People need to be able to trust their medical professionals. While not every diagnosis and course of treatment is exact, there should be a reasonable expectation by every patient that his or her doctors will dispense sound medical advice based on thorough examination and testing. When that does not happen, each patient has the right to file a medical malpractice lawsuit. A Texas law firm has been hired by two separate families for possible medical malpractice suits against a nurse practitioner.
The nurse runs a clinic set up to help patients improve their lifestyles, particularly in the area of weight management. The reviews on social media are good overall. One of the plaintiffs sought the help of the clinic when he was feeling more tired than he felt he should. After two months and nearly $1,000, he is still in a fatigued state as well as often feeling like his heart is beating too fast. He is seeking treatment elsewhere in addition to filing a lawsuit.
The legal firm’s other client is the family of a 47-year-old man who died earlier this year. The autopsy reports stated he died of heart disease that was brought on, in part, from the treatment he was receiving from the clinic along with his excessive weight. The nurse practitioner’s license has been suspended based on the complaints against him, with a probable cause hearing followed by a final hearing to be conducted in the near future.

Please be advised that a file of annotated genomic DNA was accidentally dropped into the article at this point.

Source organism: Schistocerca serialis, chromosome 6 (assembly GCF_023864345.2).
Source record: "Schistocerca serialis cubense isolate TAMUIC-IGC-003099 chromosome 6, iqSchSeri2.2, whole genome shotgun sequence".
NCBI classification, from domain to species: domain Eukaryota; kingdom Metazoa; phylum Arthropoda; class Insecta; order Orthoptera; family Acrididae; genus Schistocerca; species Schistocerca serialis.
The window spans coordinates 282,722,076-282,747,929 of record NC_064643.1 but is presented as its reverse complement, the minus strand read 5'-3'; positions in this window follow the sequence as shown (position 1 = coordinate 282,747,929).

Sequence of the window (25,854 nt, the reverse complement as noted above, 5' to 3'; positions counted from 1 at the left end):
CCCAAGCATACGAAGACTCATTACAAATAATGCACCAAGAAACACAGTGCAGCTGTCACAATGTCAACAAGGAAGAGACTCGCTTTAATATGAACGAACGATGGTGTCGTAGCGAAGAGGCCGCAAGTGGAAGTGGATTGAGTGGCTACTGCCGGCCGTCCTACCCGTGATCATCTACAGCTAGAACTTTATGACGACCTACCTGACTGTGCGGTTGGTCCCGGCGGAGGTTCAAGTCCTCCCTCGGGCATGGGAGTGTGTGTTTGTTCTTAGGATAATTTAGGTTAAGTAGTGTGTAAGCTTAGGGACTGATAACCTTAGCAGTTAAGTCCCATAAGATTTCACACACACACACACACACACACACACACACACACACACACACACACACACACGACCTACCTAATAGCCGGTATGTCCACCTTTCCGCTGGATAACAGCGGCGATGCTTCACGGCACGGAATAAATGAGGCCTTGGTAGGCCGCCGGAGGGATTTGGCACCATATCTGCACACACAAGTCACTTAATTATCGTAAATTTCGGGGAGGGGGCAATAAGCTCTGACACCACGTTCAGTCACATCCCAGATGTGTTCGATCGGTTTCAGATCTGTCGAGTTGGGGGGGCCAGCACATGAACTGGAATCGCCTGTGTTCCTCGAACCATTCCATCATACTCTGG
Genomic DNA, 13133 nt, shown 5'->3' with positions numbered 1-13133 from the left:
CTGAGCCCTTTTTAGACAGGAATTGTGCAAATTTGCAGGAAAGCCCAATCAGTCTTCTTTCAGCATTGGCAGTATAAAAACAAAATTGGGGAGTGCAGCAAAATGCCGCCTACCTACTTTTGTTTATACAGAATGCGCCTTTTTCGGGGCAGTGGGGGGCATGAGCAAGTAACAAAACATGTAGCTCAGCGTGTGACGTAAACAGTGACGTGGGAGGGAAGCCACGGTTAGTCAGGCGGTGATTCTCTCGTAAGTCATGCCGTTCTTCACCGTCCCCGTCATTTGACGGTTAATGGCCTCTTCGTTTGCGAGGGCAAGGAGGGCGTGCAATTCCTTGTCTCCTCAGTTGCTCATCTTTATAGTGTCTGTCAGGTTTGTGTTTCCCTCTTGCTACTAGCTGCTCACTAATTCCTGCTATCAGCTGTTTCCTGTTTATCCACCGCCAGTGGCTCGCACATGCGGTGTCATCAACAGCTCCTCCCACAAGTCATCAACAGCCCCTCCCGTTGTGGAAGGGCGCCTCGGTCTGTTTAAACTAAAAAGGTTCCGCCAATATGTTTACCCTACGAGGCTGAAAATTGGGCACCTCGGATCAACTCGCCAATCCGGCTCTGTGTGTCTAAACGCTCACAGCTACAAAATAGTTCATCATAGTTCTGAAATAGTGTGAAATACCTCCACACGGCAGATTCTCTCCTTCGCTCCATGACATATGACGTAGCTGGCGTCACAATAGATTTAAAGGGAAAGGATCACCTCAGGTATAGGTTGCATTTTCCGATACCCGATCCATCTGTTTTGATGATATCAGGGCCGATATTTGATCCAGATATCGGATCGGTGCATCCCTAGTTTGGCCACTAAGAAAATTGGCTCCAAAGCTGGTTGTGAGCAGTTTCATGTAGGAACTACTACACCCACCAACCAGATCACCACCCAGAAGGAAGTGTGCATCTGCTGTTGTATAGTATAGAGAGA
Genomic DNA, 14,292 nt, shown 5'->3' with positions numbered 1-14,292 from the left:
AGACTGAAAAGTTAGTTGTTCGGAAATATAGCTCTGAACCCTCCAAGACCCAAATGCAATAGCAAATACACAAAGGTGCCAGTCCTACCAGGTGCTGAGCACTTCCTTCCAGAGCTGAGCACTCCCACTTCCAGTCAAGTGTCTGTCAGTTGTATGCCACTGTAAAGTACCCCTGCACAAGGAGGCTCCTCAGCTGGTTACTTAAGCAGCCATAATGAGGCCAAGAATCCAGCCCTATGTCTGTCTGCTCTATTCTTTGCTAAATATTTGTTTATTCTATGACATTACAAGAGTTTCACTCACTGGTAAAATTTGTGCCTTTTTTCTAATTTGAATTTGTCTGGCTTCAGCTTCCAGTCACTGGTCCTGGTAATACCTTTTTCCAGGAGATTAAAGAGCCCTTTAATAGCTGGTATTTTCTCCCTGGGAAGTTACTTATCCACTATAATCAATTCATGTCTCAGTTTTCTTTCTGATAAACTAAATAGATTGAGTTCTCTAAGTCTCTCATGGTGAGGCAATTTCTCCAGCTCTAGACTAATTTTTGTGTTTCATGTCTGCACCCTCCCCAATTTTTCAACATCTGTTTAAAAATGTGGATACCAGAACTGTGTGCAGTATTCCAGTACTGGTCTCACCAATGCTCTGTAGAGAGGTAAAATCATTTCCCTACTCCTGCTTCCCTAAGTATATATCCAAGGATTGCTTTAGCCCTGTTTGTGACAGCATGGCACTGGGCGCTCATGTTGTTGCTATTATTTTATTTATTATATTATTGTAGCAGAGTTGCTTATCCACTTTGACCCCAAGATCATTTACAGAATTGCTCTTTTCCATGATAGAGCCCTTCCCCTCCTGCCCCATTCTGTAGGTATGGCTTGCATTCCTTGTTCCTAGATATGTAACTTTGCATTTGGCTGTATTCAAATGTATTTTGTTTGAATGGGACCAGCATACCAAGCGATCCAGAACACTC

Medical malpractice lawsuits exist because there are times healthcare providers do not take the time to fully understand the physical problems of their patients. They sometimes opt for a quick fix that is often just a temporary solution and not a step toward an actual cure. Texas residents who have suffered physical injury or family members of those who have died as a result of the carelessness of their treating physician will want to speak to an attorney who will explain the options they have for seeking financial compensation.
Source: kfdm.com, “Nurse practitioner license temporarily revoked as “imminent threat to public welfare”“, Dec. 3, 2017